The chief executives of Delta Air Lines, United Airlines and Southwest Airlines will meet with President Donald Trump tomorrow, joining a group of airline chiefs due to meet with the new president.
American Airlines chief executive Doug Parker will miss the meeting due to a conflict with the previously-scheduled Annual Leadership Conference attended by roughly 1,600 of the carrier's employees, a spokesman says.
“Doug shares President Trump’s commitment to modernising our nation’s infrastructure and looks forward to working with his administration to ensure all Americans have access to safe and efficient air travel,” he says, adding that Parker has informed the White House of the conflict.
The Air Line Pilots Association (ALPA) heads for both Delta and United confirm today that the airlines' respective chief executives Ed Bastian and Oscar Munoz will attend the meeting. However, neither carrier has confirmed the attendance of their respective executives.
A Southwest spokesperson confirms that its chief executive Gary Kelly will attend the meeting.
White House press secretary Sean Spicer confirmed the meeting between Trump and airline chief executives on 9 February during a media briefing yesterday. He did not comment on who will attend.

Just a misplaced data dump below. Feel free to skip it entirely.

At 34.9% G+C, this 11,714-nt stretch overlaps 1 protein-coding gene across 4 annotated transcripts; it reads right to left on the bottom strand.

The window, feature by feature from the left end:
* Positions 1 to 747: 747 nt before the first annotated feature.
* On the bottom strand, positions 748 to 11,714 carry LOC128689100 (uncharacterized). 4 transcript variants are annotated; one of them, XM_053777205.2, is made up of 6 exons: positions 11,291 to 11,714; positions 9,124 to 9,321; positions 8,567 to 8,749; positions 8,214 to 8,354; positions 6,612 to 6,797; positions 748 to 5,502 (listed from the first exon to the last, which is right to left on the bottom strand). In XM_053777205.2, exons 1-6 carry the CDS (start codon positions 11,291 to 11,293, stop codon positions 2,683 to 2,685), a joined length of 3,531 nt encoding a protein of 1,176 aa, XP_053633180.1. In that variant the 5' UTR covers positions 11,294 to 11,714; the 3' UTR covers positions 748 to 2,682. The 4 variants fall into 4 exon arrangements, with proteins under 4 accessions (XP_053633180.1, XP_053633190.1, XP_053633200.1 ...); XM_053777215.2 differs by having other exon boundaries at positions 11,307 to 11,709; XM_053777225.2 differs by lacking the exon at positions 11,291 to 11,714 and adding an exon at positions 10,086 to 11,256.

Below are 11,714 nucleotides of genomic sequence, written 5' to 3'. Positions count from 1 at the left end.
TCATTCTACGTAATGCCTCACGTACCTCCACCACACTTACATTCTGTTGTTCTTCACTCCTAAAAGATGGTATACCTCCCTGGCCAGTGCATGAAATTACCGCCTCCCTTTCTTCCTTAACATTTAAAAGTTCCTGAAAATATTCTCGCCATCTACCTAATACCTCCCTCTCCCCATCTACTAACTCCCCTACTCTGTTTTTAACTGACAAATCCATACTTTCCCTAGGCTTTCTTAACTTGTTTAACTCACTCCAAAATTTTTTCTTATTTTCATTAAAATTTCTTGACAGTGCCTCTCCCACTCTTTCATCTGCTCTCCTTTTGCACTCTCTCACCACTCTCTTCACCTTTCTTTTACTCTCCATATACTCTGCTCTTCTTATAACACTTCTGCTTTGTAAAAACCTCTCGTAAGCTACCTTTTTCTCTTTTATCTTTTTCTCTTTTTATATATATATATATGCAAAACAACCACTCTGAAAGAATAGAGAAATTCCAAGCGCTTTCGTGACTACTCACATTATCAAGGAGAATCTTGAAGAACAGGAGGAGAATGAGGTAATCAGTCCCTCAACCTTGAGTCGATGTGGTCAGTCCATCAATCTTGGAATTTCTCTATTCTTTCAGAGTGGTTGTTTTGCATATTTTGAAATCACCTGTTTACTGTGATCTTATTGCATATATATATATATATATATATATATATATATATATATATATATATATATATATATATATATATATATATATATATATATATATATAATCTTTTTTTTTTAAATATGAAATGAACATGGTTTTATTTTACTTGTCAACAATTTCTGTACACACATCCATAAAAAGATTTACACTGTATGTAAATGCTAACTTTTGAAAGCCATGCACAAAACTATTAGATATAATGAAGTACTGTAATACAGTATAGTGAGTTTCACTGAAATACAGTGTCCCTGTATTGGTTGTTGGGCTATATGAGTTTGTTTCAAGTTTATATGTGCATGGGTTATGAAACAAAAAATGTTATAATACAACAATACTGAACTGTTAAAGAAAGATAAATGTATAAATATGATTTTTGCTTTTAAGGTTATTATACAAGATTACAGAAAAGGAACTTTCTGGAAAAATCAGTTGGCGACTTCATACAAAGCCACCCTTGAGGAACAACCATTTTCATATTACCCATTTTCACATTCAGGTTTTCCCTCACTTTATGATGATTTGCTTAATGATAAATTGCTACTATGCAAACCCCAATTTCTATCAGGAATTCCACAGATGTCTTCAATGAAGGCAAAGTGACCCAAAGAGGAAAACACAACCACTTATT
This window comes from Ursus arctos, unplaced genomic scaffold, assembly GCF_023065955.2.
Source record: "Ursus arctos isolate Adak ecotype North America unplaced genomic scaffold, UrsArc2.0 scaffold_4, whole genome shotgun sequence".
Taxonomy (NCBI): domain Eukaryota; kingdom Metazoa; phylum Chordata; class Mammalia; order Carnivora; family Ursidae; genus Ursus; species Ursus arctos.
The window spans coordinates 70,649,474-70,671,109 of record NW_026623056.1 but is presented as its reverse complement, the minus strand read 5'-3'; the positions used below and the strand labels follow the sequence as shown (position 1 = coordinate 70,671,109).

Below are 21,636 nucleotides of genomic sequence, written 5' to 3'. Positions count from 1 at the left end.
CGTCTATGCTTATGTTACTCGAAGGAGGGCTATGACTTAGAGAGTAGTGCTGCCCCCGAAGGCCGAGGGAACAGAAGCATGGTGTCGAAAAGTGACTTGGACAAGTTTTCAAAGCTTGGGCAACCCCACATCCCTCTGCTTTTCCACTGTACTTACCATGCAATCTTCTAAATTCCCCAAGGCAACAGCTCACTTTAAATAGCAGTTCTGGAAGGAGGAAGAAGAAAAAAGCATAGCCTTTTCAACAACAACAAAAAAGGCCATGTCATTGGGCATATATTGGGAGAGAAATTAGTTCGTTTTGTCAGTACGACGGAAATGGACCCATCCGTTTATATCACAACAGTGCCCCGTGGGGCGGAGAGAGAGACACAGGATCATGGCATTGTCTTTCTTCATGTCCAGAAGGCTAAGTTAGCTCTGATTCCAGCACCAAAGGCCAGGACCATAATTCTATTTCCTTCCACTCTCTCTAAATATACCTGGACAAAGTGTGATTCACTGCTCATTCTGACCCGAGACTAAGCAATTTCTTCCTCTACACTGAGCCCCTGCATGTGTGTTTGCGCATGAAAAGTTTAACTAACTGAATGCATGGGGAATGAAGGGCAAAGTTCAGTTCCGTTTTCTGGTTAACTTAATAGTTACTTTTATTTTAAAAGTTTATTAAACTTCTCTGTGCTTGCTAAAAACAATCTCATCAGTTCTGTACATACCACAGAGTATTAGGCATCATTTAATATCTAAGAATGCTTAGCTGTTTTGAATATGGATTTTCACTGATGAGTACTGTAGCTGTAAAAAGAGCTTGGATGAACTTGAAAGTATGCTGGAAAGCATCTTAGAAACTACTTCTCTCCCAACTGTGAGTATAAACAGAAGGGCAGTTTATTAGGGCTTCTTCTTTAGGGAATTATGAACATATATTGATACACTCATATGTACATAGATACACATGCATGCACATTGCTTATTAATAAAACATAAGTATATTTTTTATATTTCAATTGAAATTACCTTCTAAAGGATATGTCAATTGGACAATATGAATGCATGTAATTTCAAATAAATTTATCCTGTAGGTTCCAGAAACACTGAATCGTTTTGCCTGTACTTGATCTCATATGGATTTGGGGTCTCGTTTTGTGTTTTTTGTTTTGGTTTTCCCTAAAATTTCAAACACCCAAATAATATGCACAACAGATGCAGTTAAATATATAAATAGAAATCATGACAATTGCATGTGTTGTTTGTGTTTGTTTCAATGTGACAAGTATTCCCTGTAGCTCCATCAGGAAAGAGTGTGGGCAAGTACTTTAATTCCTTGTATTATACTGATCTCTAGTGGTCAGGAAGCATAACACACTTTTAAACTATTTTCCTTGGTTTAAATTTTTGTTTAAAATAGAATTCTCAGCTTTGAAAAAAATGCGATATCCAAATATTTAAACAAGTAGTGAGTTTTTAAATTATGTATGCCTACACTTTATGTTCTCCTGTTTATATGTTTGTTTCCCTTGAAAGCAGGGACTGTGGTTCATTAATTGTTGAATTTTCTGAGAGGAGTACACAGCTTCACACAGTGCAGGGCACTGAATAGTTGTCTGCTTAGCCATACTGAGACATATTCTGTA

Topics of discussion at the meeting are likely to include the president’s proposed $1 trillion infrastructure plans, which could include upgrading the US air traffic control system, as well as the on-going dispute between American, Delta and United and the big Gulf carriers over open skies and the expansion of Norwegian to the USA.
"Obviously, the president's going to want to talk about economic growth and job creation, how he's enacting orders to make sure the country's safe,” said Spicer on 7 February.
The press secretary tacitly affirmed the administration’s support for Norwegian’s expansion, saying the move is of “huge economic interest” to the country. He cited the carrier’s plans to hire US crews and buy US-built aircraft.
US labour unions have been outspoken against the granting of a foreign air carrier permit to Norwegian's Irish subsidiary Norwegian Air International.
In 2014, American, Delta and United filed an objection to Norwegian's application for a foreign air carrier permit for its Irish-subsidiary Norwegian Air International (NAI) citing a need to maintain labour and social standards. Despite this, the Obama administration granted the permit in December 2016.
Story was updated to reflect Southwest's statement
Additional reporting by Stephen Trimble